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Title: Investigating spatial reasoning skills among individuals diagnosed with Asperger syndrome
Author: Pertini, Mark
Awarding Body: University of Surrey
Current Institution: University of Surrey
Date of Award: 2004
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Specific brain functions underlying the social communication difficulties observed in individuals with Asperger syndrome is poorly understood, although neural systems of the right cortical hemisphere have been implicated in the syndrome. This study aims to examine right hemisphere dysfunction in individuals with Asperger syndrome by investigating spatial memory impairments associated with deficits in the right hippocampus. Twenty children with a clinical diagnosis of Asperger syndrome were recruited for the study, and their spatial memory and reasoning skills compared to 18 healthy controls, matched for age, intelligence, and handedness. Allocentric spatial memory was assessed using a children’s version of the Nine Box Maze Test (Pentland, Anderson, Dye, & Wood, 2003), which also measures associative spatial memory recall and spatial strategy formation. Comparisons between groups were also made on measures of broader spatial processing skills such as place coding and response learning of an object’s location. Results indicated that there was no allocentric spatial memory deficits among the population sampled, but that the individuals with Asperger syndrome performed significantly more poorly than controls on associative spatial memory recall. This difference remained significant once age and intelligence were controlled for, and irrespective of the spatial strategy adopted to complete the associative memory task. Poor associative memory recall among individuals with Asperger syndrome did not impact on broader spatial processing. It was concluded that while the allocentric spatial memory processes associated with the right hippocampus are intact, individuals with Asperger syndrome may have a distinct deficit forming and maintaining a representation of the association between the various objects and their location in the surrounding environment. Theoretical and clinical issues raised by these findings are discussed.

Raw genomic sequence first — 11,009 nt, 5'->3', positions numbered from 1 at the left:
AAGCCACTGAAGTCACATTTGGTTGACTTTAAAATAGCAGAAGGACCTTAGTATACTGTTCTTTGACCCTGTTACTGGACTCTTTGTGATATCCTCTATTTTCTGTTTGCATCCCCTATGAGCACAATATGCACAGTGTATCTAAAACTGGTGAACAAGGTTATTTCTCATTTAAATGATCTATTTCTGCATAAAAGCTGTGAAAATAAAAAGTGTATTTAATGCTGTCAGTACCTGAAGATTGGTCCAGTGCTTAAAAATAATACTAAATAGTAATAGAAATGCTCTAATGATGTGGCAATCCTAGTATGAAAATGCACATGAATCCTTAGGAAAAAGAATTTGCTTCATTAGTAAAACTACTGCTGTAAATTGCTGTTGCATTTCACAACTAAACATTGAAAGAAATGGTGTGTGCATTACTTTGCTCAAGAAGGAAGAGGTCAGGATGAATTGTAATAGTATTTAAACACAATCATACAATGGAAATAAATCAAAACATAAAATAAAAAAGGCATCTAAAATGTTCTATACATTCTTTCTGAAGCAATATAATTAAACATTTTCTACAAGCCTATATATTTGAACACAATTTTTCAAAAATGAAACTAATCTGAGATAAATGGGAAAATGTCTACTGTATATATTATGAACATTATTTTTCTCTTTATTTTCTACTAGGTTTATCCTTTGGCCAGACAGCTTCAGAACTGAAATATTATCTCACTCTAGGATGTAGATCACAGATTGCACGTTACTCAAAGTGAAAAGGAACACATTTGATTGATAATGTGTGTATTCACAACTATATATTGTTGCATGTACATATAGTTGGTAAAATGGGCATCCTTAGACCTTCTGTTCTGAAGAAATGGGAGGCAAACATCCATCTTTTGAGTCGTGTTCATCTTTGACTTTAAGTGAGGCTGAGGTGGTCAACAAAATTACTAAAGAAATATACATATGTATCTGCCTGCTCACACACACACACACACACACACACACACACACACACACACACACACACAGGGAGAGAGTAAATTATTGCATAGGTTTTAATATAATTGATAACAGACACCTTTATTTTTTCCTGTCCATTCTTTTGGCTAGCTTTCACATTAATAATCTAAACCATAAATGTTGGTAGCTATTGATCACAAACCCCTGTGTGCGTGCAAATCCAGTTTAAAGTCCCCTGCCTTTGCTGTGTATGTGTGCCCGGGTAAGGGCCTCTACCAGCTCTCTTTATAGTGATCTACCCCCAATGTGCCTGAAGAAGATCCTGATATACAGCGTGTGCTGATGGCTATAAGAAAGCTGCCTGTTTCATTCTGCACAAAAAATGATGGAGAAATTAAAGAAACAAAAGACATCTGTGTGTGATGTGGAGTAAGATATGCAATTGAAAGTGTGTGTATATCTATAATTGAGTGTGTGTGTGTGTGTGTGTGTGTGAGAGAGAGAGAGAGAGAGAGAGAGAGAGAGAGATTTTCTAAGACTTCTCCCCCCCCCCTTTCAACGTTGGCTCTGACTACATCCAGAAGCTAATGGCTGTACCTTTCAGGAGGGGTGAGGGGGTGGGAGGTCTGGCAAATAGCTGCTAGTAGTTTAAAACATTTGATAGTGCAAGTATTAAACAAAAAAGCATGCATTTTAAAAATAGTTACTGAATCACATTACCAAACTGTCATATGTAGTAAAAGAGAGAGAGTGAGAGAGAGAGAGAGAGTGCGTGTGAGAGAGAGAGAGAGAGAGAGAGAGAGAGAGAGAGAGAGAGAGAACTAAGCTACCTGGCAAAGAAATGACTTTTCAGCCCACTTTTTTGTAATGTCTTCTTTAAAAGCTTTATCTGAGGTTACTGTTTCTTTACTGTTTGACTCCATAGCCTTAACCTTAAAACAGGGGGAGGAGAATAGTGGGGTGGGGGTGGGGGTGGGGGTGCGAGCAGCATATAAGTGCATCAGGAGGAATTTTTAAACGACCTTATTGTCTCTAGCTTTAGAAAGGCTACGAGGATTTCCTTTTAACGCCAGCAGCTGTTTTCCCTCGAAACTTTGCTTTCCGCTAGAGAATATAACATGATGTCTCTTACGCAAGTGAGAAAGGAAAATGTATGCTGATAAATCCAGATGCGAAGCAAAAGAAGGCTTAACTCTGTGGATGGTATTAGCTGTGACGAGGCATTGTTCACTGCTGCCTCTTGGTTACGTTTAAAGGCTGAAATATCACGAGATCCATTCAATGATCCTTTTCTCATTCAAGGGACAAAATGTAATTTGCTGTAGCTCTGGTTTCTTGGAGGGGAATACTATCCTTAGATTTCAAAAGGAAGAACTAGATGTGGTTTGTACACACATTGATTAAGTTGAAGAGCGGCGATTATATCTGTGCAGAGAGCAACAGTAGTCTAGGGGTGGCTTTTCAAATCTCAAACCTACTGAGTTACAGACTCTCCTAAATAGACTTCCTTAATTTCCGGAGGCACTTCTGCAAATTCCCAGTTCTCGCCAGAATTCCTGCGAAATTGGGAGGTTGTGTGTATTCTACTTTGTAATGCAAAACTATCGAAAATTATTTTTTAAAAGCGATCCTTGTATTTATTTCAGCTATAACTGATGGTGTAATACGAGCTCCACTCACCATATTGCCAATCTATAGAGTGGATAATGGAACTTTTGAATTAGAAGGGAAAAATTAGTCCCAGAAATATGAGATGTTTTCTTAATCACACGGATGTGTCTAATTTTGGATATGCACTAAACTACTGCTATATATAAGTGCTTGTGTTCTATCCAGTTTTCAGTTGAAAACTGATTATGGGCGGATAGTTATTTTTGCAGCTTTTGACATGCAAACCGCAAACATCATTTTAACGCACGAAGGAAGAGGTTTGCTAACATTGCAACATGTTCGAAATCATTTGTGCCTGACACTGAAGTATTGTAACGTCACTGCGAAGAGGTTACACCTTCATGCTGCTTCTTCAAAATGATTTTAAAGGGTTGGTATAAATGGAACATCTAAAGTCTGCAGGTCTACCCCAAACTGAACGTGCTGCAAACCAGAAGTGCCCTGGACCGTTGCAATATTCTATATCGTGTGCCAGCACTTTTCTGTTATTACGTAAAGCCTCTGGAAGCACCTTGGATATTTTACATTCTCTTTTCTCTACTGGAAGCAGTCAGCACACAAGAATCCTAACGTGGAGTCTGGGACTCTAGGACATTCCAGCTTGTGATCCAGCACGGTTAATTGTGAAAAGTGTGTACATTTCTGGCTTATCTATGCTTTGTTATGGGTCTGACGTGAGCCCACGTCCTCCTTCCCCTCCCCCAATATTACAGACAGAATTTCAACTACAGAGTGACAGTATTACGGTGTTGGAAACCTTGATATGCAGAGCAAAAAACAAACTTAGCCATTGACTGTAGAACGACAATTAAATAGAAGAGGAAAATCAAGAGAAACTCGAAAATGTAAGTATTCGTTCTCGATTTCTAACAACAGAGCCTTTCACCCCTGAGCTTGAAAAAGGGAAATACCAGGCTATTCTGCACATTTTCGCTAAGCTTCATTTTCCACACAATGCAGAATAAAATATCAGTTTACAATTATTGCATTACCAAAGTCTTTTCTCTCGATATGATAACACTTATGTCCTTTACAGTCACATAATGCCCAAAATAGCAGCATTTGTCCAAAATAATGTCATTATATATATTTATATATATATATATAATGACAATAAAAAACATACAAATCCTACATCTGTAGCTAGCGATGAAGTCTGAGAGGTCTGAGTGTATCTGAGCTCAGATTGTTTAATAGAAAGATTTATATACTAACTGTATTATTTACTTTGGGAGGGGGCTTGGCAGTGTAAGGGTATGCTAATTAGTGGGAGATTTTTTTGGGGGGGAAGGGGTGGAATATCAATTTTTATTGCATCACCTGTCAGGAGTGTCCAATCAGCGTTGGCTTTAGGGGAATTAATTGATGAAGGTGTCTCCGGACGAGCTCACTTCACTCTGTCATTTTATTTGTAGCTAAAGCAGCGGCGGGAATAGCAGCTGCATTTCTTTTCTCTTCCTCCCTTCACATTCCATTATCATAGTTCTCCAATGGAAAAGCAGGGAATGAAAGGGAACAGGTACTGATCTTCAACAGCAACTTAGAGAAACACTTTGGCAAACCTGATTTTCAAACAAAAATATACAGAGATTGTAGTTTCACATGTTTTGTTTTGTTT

Supervisor: Not available Sponsor: Not available
Qualification Name: Thesis (D.Psych.) Qualification Level: Doctoral
EThOS ID:  DOI: Not available